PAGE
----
Jun 1 / KC

The New Client

Talking Law” N°5 : The New Client

by KC Anderson

Let’s step back into the office of our virtual lawyer, Ben Forthwright. You will recall that last time we left Ben in a staff meeting with his legal assistant, paralegal, and law clerk. During a rather long discussion about an ongoing case, Maria, Ben’s legal assistant, reminded him that he had a new client coming in at 9 AM. Ben checked his watch and quickly wrapped up the staff meeting in order to get ready for his 9 o’clock meeting.

One of the partners in Ben’s firm had referred the client to him. Ben is a young lawyer in the Litigation Department of the firm and specializes in Commercial Litigation.

He opened the file that the partner had given him and read. It seems the firm had done all the work to set up a new restaurant in town and now the chef/owner, Mr. Blaze Masterson, had a new legal problem.

The file contained some basic information about the restaurant and some newspaper clippings. Ben read that Blaze Masterson had trained and worked all over Europe with some of the finest chefs in the world. He had now come back home to the U.S. and opened his own restaurant, “Exquisite”. The critics loved the food which they described as having “all of the refined glamour and attention to detail of a real European restaurant” right here in downtown Austin, Texas. Ben wondered what had happened that would require his skills as a litigator.

The Client Interview

Blaze Masterson walked into the office at precisely 9 o’clock. He was dressed in a finely cut dark suit and had short dark hair peppered with grey. Ben introduced himself and invited the famous chef to take a seat. He looks more like an actor than a restaurateur, Ben thought.

“What can I do for you, Mr. Masterson ?” Ben asked.

“I intend to sue one of my suppliers,” he said “and you have been highly recommended”.

Ben proceeded to interview his new client in order to determine the facts of the case. Here is what he found out.

The Facts

Blaze Masterson regularly orders products from Europe for use in his restaurant “Exquisite.” His suppliers are importers of products from all over the world. Recently he planned a dinner that he called “All Around the Truffle.” He checked with his regular truffle suppliers and called on a new supplier, Gourmet Value, that was advertising truffles for up to half the price of his regular suppliers.

After planning the menu for his special evening, he realized that if he ordered all of the truffles from his regular supplier, the price of the dinner would be far more than his customers were willing to pay. So he decided to order half of the truffles from Gourmet Value on the basis of their advertisement that said “European quality truffles for less. We offer European quality truffles for up to half the price of other importers.” But the ad also included the fine print: European truffles or other truffles of equivalent quality according to availability.

When the shipment of truffles from Gourmet Value arrived only a week before the special dinner, the shipment included a letter explaining that both French and Italian truffles were “unavailable at the current time” and that they had substituted “High quality Oregon State, U.S.A. truffles.”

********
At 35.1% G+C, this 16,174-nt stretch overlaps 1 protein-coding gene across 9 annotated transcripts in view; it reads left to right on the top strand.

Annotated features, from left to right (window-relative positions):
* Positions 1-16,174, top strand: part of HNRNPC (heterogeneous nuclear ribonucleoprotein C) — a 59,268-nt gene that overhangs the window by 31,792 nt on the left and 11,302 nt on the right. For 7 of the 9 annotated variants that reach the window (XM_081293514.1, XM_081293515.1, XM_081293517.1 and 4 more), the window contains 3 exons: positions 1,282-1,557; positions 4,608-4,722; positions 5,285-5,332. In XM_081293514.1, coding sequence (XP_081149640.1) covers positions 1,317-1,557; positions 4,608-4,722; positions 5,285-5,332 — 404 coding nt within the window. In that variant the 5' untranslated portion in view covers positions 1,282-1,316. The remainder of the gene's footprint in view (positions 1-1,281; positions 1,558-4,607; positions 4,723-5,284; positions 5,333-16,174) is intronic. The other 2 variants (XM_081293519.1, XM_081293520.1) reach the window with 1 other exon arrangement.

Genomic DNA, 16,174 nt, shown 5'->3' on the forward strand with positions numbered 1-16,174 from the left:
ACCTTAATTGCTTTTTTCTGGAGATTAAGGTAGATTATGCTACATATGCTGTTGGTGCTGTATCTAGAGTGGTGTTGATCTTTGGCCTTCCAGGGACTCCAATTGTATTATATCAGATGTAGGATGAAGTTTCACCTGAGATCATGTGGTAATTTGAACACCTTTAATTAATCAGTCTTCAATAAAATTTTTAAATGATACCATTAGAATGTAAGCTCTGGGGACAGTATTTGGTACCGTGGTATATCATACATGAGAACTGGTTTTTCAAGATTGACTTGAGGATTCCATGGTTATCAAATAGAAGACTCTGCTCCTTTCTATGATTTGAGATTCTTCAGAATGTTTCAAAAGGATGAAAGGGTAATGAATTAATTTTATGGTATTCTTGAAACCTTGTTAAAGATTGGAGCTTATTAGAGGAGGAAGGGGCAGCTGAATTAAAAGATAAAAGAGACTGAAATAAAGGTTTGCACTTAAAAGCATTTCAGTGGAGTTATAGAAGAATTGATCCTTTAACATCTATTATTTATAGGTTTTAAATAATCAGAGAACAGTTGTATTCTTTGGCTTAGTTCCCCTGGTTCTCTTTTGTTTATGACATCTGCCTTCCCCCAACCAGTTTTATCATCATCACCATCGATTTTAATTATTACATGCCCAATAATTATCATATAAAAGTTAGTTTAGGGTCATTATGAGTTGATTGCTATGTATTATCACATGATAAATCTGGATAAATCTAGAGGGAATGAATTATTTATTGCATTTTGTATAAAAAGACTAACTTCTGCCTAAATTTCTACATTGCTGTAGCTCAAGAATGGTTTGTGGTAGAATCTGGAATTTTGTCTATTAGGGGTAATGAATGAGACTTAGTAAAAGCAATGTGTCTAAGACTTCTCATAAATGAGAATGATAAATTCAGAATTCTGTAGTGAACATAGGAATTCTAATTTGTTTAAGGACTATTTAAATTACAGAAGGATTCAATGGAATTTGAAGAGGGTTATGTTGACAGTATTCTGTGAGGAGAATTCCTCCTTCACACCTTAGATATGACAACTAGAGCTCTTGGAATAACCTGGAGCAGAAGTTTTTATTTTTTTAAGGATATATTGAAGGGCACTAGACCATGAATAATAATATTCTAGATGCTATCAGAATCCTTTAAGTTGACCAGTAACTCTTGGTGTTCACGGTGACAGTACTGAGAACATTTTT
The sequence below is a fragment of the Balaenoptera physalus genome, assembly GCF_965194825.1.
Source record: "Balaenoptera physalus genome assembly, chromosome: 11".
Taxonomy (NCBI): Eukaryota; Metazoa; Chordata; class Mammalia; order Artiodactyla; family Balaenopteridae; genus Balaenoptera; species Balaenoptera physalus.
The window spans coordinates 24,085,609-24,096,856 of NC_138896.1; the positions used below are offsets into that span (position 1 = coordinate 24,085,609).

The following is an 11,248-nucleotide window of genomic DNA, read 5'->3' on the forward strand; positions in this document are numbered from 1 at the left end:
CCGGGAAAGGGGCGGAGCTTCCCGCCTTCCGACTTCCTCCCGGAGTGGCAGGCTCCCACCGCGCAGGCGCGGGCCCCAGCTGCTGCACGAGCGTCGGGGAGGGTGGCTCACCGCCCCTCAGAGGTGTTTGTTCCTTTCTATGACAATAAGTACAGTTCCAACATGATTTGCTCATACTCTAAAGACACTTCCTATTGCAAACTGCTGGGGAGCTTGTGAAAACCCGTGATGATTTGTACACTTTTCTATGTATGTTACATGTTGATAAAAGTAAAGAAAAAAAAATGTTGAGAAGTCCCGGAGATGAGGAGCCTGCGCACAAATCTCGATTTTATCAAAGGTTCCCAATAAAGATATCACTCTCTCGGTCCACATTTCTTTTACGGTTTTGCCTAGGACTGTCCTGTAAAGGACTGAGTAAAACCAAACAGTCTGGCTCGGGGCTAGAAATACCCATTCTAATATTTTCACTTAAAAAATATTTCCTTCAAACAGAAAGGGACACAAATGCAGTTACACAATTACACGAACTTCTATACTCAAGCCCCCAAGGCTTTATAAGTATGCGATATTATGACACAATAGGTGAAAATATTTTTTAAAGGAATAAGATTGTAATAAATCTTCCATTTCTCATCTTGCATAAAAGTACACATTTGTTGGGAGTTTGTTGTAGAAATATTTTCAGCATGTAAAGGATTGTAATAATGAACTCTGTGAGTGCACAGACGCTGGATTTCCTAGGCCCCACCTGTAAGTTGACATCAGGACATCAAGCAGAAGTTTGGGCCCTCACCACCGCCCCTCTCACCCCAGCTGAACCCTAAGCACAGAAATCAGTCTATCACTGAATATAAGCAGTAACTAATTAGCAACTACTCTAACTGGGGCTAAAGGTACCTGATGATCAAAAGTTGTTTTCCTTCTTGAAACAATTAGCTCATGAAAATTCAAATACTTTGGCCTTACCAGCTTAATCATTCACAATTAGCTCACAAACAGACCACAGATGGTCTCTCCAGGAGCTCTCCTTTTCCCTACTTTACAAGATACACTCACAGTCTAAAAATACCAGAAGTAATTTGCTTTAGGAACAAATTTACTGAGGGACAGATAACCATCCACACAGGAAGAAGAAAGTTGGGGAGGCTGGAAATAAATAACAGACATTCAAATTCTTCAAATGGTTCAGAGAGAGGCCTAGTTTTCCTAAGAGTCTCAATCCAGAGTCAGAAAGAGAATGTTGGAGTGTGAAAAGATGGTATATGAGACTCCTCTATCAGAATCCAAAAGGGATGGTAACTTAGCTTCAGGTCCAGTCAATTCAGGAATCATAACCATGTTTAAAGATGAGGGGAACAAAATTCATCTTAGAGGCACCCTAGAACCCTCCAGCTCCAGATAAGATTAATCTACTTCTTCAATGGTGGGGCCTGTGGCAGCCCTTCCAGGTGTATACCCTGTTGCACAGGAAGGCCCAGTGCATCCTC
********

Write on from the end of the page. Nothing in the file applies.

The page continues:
Masterson was shocked when he received the shipment and refused to accept it. He would not serve inferior quality truffles. He sent the shipment of Oregon truffles back to Gourmet Value telling them that his clientele demands only the best and he would not try to fool them with low quality products.

Masterson then decided to cancel the special truffle dinner because he could not get a sufficient quantity of truffles with only a week left before the scheduled dinner. He believed that he had lost thousands of dollars and suffered great embarrassment due to the cancellation.

Ben thanked his new client and told him that he would so some legal research and get back to him with the results.

Next time we will look at Masterson’s cause of action and the likelihood of success on the merits of his case.

Glossary of terms

litigation department – That section of a law firm engaged in the preparation and trying of lawsuits.

litigator – 1. A trial lawyer. 2. A lawyer who prepares cases for trial, as by conducting discovery, and preparing pre-trial motions, trying cases, and handling appeals.

to sue – To institute a lawsuit against another party.

facts – 1. Something that actually exist ; an aspect or reality. Facts include not just tangible things, actual occurrences, and relationships, but also states of mind such as intentions and opinions.

fine print – The part of an agreement, or document, usually in small, light print that is not easily noticeable, referring to disclaimers, restrictions, or limitations.

legal research – 1. The finding and assembling of authorities that bear on a question of law. 2. The field of study concerned with the effective marshalling of authorities that bear on a question of law.

cause of action – 1. A group of operative facts giving rise to one or more bases of suing ; a factual situation that entitles one person to obtain a remedy in court from another person.

merits – The elements or grounds of a claim or defense ; the substantive considerations to be taken into account in deciding a case, as opposed to extraneous or technical points. 2. A legal theory of a lawsuit.

All legal definitions are from Black’s Law Dictionary Eight Edition 2004

Just for Fun

A new client walks into a lawyer’s office. “May I ask how much you charge ?” asks the new client. “Of course,” says the lawyer. “I charge $500 for three questions.” “Wow !” the new client responds, “Don’t you think that is a little bit high ?” “Not at all.” says the lawyer, “Now what is your third question ?”

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